- Because your powers help figure your Determination (and really high abilities count as “powers”), the system provides a balancing mechanism so a group of randomly created heroes can still work on relatively even footing. Know why those powerful hero types have all those personal problems and weaknesses? They need them to get some Determination going!
- Oh, and you also get to build your Team’s Aspects and Team Determination, which is a fun lil’ superhero element of things. Plus GMs love to be able to compel a Team Challenge all at once!
Random Character Creation … Really?
Yes, really. If you’re allergic to random character design in RPGs, I’ll just ask you to bear with me to the end of this article before you decide that I’m crazy, having thrown away years of RPG design “evolution” (which is a debate for another time) for the retrograde throwback that is (shudder) random superhero creation.
Like I said earlier, ICONS draws upon the “pick-up game” style of superhero gaming. The idea isn’t to lovingly craft a character precise in every detail, but to be able to throw together a “good enough” kind of “character sketch” and get playing right away, while not sacrificing the creativity and imagination that make RPGs so much fun.
So, ICONS follows the example of prior generations of RPGs with tables where you can, with a handful of die-rolls, whip up a character. (Hell, with a modicum of programming skill, you can probably set it up so you can do it all with one click of a mouse!)
The creative aspect of it comes into play with that aforementioned Determination section. Sure, now you’ve rolled-up your super-strong guy who has some kind of damaging aura, but now you’ve got to ask? Who is he (or she) and what makes this character tick?
The reason I use this specific example is that it has come up twice (randomly, mind you) in various playtest games I’ve run, but produced two totally different characters. On the one hand, you’ve got Volcano, the exiled prince of the Magma Men, who is a super-strong guy made of igneous rock, able to heat up enough to melt metal. He’s imperious, proud, a noble warrior. On the other hand there’s Saguaro, the Man-Cactus, transformed by a scientific accident into a giant, humanoid cactus with superhuman strength and enough sharp spines to make most foes think twice about grabbing him! He’s from the desert southwest (of course).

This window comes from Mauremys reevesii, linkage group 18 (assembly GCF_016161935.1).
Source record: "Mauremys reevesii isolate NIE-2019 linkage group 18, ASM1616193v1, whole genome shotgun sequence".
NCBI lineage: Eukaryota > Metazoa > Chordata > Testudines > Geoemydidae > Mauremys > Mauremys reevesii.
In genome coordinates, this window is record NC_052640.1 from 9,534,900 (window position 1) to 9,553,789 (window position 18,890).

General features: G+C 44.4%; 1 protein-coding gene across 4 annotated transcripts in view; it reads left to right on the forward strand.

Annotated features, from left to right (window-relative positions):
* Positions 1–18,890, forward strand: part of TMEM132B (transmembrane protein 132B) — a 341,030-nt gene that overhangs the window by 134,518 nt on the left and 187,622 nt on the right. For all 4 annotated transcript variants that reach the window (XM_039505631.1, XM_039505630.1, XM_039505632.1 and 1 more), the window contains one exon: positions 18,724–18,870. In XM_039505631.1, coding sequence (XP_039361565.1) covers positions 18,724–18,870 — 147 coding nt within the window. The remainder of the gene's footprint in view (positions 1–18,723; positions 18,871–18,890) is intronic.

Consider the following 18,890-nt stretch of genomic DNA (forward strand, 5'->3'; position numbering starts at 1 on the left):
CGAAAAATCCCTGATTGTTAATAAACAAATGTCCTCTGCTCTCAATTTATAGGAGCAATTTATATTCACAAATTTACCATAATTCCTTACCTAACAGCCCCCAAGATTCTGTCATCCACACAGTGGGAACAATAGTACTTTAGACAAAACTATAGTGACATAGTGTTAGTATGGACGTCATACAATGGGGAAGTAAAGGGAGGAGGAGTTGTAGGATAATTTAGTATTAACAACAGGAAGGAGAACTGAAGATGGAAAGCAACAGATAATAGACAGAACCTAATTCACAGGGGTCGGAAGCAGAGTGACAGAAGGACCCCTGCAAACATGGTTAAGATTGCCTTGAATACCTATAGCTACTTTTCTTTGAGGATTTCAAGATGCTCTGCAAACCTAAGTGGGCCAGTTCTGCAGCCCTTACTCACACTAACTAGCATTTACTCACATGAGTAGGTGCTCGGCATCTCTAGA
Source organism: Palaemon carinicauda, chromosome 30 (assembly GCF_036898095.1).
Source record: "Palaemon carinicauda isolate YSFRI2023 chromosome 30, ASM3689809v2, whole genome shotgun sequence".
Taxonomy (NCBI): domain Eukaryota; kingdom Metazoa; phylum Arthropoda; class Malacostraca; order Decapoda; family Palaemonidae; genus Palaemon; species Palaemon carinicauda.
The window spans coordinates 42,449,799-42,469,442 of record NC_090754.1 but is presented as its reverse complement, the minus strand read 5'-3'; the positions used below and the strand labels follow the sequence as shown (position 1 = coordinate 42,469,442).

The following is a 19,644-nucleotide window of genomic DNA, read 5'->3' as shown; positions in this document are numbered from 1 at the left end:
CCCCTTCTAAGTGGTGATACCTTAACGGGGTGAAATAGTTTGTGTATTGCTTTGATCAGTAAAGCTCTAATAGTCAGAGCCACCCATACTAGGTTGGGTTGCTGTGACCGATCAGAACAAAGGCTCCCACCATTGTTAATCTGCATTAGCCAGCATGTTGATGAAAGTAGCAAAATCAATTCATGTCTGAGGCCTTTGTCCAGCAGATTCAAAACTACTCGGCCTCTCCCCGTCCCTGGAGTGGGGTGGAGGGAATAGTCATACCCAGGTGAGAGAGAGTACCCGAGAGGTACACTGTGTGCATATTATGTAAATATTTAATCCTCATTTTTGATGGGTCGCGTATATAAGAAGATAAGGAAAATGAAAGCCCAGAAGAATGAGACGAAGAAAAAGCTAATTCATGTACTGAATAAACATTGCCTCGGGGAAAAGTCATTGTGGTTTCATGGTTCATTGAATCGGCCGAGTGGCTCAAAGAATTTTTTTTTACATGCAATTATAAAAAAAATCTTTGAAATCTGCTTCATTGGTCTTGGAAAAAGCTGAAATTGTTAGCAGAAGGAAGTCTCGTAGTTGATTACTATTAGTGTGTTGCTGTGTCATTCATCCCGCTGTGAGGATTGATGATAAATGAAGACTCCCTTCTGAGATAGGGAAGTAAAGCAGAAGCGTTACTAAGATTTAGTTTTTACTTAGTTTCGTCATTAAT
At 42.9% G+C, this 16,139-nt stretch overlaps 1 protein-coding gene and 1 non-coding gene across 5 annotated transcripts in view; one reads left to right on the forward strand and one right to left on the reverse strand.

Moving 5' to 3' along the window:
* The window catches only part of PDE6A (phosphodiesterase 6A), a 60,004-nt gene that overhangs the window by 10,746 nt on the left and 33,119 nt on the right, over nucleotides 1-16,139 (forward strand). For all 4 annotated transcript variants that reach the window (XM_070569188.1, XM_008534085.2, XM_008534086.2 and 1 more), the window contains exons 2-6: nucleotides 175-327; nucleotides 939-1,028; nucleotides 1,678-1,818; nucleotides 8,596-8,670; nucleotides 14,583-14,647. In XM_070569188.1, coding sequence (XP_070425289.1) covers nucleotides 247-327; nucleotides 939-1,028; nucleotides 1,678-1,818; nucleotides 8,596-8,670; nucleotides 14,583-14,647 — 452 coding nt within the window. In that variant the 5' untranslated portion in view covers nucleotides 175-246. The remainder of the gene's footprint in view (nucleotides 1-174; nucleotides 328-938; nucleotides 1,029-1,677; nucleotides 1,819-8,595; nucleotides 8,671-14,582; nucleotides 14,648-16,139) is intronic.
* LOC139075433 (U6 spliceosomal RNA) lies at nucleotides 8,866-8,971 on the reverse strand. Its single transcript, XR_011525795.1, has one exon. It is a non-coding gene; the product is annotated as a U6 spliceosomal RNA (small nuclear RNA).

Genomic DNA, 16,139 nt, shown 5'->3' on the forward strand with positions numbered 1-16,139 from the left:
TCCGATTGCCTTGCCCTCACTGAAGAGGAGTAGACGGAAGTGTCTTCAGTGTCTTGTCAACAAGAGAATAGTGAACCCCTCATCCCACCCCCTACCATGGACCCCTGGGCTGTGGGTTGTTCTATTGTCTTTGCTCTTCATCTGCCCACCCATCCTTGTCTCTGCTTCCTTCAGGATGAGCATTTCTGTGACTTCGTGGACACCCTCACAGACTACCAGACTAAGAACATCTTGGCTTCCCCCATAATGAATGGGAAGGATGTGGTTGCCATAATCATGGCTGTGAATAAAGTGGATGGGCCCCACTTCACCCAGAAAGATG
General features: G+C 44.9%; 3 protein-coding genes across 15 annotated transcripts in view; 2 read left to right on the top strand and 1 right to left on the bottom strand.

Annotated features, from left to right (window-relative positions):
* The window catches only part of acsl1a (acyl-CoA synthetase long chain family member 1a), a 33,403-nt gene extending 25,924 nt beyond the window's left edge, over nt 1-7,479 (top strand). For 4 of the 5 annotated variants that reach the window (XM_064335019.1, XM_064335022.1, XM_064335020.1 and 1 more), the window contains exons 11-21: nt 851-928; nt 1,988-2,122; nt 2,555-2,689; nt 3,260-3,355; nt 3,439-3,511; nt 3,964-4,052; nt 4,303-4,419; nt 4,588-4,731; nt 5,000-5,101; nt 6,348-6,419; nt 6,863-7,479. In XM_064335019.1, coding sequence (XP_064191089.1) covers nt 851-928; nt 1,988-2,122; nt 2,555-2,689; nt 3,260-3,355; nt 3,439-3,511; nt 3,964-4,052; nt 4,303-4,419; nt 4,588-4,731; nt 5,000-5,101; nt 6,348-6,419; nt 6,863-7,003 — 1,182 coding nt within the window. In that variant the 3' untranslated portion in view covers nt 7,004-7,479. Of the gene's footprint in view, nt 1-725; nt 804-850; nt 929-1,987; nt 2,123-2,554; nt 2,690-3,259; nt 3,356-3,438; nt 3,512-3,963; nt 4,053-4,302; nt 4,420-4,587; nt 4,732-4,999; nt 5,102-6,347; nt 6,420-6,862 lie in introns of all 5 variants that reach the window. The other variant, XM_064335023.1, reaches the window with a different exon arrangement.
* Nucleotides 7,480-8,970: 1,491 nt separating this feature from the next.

How many other names and backgrounds can you think up for that thumbnail description of traits? Both Volcano and Saguaro’s players said they would not have come up with those characters on their own if simply instructed to “make-up a superhero.” Part of the fun of the system was it gave them a set of conditions and then they had to invent a hero to go around them! Plus both were able to roll up their characters and play all in the same demo-game session! Not bad, huh?
Now, if that doesn’t sound cool to you, don’t worry; ICONS also includes a short and simple point-based system of character design for those who really prefer that approach. It’s still fairly simple, but it hands all the choices over to the players and starts everyone out with an equal budget. (Who says we don’t deliver on what the people want?)
So, that’s ICONS in a nutshell. I could go on, but honestly, much more than the summary here and I’d literally be recapitulating whole chunks of the game. That’s one of the other things; ICONS is pretty slim, going back to the days when you could put in an entire RPG in a single booklet.
So, look up to the skies! Or at least keep an eye on your website and Twitter feeds for more about ICONS.